Thad's specialty is math—a tougher sell to elementary school kids with ungodly amounts of pent-up energy. Recently, Taylor, like many first-graders before him, was in no mood for multiplication tables. He kept saying the problems were too difficult, and Thad struggled to engage him. That's when a thought occurred to him: To offer his son money—$20—to answer four questions correctly.
"I'll be damned," Thad says. Taylor started popping out answers right away, and his father was taken to school, too. "He hustled me!" Thad says. "I learned my 6-year-old is a little hustler."
Class with TJ, meanwhile, tests Thad's own grade-school memories. "His multiplication tables were a little harder," Young says. "I had to really sit down and go through each and every problem and break it down: Carry the 1 over, the 2 over, put a 0 down right here. I had to become an actual teacher. After I finished that, I said, 'Damn, teachers should be paid a million bucks. They should be valued way more than they are.'"
That's been a common refrain from players suddenly thrust into teaching duties. "They're superheroes!" says Jamal Crawford—via text, because he and his wife, Tori, are busy teaching their kids, aged 9, 7 and 3.
Nic Batum, the Hornets forward, has one 4-year-old to contend with. "Now I got more respect for teachers," he says. Over the past several weeks, he and his wife, Aurelie, have been home-schooling Ayden, a kindergartener. "I can't imagine if you have 10 or 15 in a class," he adds. "Especially young kids like that."
For Ayden, most of home school revolves around language—learning both French and English. "He's better in English than I thought," says Nic, who was born in northern France and typically speaks French around the house. Each day, they use books and videos to review basic grammar principles, and, under his parents' tutelage, Ayden is catching on quick. "One time he corrected me," Nic says. "I said, 'Quiet,' and he said: 'No! It's be quiet!' I said, 'Oh, excuse me!'"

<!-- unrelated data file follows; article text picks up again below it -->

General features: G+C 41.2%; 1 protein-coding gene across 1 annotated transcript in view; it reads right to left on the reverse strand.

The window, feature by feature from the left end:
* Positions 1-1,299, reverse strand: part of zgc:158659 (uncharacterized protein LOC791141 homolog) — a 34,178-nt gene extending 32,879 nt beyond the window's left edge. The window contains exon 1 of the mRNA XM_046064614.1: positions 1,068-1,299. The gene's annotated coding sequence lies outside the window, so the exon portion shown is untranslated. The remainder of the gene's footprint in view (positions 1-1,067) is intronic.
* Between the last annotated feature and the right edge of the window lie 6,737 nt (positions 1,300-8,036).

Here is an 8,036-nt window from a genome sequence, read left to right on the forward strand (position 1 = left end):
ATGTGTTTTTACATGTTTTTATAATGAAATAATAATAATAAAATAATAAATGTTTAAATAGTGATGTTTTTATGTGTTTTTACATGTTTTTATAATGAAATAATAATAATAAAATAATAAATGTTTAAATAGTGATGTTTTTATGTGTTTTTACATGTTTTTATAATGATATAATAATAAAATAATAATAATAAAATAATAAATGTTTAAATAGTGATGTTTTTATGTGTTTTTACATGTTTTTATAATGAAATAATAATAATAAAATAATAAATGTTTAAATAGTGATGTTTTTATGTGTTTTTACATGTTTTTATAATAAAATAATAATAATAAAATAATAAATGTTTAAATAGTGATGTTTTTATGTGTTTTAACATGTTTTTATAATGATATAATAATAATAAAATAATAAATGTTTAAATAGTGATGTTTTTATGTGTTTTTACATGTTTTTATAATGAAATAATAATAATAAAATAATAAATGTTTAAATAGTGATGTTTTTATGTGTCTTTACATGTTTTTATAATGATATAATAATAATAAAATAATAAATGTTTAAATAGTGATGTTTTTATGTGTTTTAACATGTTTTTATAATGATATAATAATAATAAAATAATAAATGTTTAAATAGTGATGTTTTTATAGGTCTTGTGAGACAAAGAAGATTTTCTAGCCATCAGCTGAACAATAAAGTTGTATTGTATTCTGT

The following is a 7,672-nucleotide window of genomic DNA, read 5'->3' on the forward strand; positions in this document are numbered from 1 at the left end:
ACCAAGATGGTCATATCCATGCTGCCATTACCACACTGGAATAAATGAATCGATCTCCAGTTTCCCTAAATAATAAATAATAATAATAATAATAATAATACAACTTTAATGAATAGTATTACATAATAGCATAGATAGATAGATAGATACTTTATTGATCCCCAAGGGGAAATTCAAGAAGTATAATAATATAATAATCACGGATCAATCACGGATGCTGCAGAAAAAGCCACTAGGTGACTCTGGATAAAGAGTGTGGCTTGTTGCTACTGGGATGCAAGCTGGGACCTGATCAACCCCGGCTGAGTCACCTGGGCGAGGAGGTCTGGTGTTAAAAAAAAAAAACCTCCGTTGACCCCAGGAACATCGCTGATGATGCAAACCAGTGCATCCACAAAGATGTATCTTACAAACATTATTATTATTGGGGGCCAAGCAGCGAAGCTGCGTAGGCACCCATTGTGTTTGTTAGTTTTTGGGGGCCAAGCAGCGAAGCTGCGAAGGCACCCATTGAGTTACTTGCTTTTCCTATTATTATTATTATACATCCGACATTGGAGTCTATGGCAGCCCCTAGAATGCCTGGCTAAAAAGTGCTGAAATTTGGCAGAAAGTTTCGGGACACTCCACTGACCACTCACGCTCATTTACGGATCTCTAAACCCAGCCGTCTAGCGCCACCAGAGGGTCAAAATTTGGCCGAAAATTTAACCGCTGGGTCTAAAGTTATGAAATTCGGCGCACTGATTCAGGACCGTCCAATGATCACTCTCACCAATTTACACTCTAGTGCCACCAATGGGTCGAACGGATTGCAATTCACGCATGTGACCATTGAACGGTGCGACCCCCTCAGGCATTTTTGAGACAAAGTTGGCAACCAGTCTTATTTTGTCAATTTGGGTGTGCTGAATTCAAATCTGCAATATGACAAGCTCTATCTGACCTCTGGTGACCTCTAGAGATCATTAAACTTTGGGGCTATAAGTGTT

In the evenings, the Batums settle down to enjoy their newfound surplus of family time. "It's terrible what's happening, but if you have to take a positive, you can stay home and reconnect with your family," Nic says. "To be home with my wife and son makes me understand what's the biggest thing in life—it's family."
As Boban says, "End of the story, it's fine because you spend so much time with the kids now and your family." He smiles and adds, "I guess too much time."
Each day, Marjanovic finds brief serenity in his home gym, which Milica initially set up awhile back. The dumbbells there are neon pink and green. Boban once laughed at the brightly colored weights; now he depends on them. There is a yoga mat down there, too, and after a few weeks of being at home, Boban decided to unroll it and stretch his 7'4" self into beginner poses like upward- and downward-facing dog. "I start to be the biggest fan of yoga right now," he says, though he suspects his positioning is all wrong.
Later, the family passes the time with video games. Boban's favorites are PlayerUnknown's Battlegrounds and Counter-Strike. Vuk's favorite is Grand Theft Auto V, which presents a little ethical dilemma for Boban. Like many, he finds the game morally dubious. But, like any great educator, he has found a teachable moment within the game's crime-filled hellscape. "We don't kill people," he says, laughing. "And we stop on every traffic light."
Andre Drummond of the Cleveland Cavaliers joins David Gardner on the How to Survive Without Sports podcast to talk about the many changes in his life over the last few months, from his trade to the Cavaliers, a coaching change to the suspension of the season and more. Additional episodes are available on Spotify and Apple podcasts.